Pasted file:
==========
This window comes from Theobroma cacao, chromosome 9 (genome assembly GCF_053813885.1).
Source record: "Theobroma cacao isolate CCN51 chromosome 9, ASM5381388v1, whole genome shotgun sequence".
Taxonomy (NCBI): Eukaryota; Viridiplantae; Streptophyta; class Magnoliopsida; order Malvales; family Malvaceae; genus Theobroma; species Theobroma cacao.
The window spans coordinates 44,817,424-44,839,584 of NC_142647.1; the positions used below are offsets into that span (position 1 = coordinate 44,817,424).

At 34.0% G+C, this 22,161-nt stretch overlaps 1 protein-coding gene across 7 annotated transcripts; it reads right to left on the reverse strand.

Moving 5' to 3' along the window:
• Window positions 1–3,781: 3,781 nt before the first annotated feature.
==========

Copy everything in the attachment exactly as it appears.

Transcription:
This window comes from Theobroma cacao, chromosome 9 (genome assembly GCF_053813885.1).
Source record: "Theobroma cacao isolate CCN51 chromosome 9, ASM5381388v1, whole genome shotgun sequence".
Taxonomy (NCBI): Eukaryota; Viridiplantae; Streptophyta; class Magnoliopsida; order Malvales; family Malvaceae; genus Theobroma; species Theobroma cacao.
The window spans coordinates 44,817,424-44,839,584 of NC_142647.1; the positions used below are offsets into that span (position 1 = coordinate 44,817,424).

At 34.0% G+C, this 22,161-nt stretch overlaps 1 protein-coding gene across 7 annotated transcripts; it reads right to left on the reverse strand.

Moving 5' to 3' along the window:
• Window positions 1–3,781: 3,781 nt before the first annotated feature.